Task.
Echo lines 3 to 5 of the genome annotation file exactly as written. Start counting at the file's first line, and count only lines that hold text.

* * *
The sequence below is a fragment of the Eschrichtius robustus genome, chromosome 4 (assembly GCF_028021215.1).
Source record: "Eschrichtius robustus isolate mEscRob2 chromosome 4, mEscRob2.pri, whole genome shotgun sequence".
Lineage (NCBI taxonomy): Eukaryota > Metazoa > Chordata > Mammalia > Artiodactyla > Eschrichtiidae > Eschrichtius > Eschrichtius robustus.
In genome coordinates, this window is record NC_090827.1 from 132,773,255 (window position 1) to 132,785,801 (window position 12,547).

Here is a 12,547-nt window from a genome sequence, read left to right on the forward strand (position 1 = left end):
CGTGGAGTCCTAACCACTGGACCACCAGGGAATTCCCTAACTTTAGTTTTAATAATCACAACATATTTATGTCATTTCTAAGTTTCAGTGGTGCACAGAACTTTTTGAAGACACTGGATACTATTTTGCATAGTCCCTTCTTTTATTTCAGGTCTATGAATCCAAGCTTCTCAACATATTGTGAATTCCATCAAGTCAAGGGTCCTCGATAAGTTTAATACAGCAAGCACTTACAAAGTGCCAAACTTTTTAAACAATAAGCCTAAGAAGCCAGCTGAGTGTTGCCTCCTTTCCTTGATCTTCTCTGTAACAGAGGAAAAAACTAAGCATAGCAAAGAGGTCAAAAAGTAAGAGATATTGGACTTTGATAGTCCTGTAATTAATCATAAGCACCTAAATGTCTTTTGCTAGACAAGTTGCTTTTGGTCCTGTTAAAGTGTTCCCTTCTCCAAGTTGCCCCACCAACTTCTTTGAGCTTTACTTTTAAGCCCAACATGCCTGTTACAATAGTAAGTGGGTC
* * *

Lineage (NCBI taxonomy): Eukaryota > Metazoa > Chordata > Mammalia > Artiodactyla > Eschrichtiidae > Eschrichtius > Eschrichtius robustus.
In genome coordinates, this window is record NC_090827.1 from 132,773,255 (window position 1) to 132,785,801 (window position 12,547).

Here is a 12,547-nt window from a genome sequence, read left to right on the forward strand (position 1 = left end):